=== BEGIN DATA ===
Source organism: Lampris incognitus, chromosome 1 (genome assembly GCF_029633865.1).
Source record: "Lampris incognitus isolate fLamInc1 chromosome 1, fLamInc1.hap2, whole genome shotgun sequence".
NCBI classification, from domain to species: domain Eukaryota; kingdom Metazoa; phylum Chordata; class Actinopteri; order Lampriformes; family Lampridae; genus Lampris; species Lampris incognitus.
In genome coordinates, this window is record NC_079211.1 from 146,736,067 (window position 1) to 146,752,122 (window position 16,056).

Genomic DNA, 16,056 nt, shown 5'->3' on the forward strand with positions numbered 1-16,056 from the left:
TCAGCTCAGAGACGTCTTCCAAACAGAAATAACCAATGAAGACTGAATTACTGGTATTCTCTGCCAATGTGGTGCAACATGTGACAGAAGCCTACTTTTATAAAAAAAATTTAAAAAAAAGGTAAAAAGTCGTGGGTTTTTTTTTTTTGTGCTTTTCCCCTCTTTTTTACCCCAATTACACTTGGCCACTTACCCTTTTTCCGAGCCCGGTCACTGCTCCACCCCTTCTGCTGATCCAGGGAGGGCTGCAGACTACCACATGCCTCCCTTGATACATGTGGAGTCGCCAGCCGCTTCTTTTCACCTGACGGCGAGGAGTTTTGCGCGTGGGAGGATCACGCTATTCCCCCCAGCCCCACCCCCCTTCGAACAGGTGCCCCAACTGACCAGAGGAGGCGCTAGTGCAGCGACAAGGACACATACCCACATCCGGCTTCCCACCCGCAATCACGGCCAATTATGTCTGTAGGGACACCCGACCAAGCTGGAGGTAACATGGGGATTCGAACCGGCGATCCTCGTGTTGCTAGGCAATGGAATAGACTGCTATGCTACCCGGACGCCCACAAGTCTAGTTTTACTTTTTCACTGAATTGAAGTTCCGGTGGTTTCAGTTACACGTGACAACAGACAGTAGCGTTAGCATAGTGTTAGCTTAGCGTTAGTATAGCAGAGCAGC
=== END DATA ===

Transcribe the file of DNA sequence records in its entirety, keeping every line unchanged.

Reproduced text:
Source organism: Lampris incognitus, chromosome 1 (genome assembly GCF_029633865.1).
Source record: "Lampris incognitus isolate fLamInc1 chromosome 1, fLamInc1.hap2, whole genome shotgun sequence".
NCBI classification, from domain to species: domain Eukaryota; kingdom Metazoa; phylum Chordata; class Actinopteri; order Lampriformes; family Lampridae; genus Lampris; species Lampris incognitus.
In genome coordinates, this window is record NC_079211.1 from 146,736,067 (window position 1) to 146,752,122 (window position 16,056).

Genomic DNA, 16,056 nt, shown 5'->3' on the forward strand with positions numbered 1-16,056 from the left:
TCAGCTCAGAGACGTCTTCCAAACAGAAATAACCAATGAAGACTGAATTACTGGTATTCTCTGCCAATGTGGTGCAACATGTGACAGAAGCCTACTTTTATAAAAAAAATTTAAAAAAAAGGTAAAAAGTCGTGGGTTTTTTTTTTTTGTGCTTTTCCCCTCTTTTTTACCCCAATTACACTTGGCCACTTACCCTTTTTCCGAGCCCGGTCACTGCTCCACCCCTTCTGCTGATCCAGGGAGGGCTGCAGACTACCACATGCCTCCCTTGATACATGTGGAGTCGCCAGCCGCTTCTTTTCACCTGACGGCGAGGAGTTTTGCGCGTGGGAGGATCACGCTATTCCCCCCAGCCCCACCCCCCTTCGAACAGGTGCCCCAACTGACCAGAGGAGGCGCTAGTGCAGCGACAAGGACACATACCCACATCCGGCTTCCCACCCGCAATCACGGCCAATTATGTCTGTAGGGACACCCGACCAAGCTGGAGGTAACATGGGGATTCGAACCGGCGATCCTCGTGTTGCTAGGCAATGGAATAGACTGCTATGCTACCCGGACGCCCACAAGTCTAGTTTTACTTTTTCACTGAATTGAAGTTCCGGTGGTTTCAGTTACACGTGACAACAGACAGTAGCGTTAGCATAGTGTTAGCTTAGCGTTAGTATAGCAGAGCAGC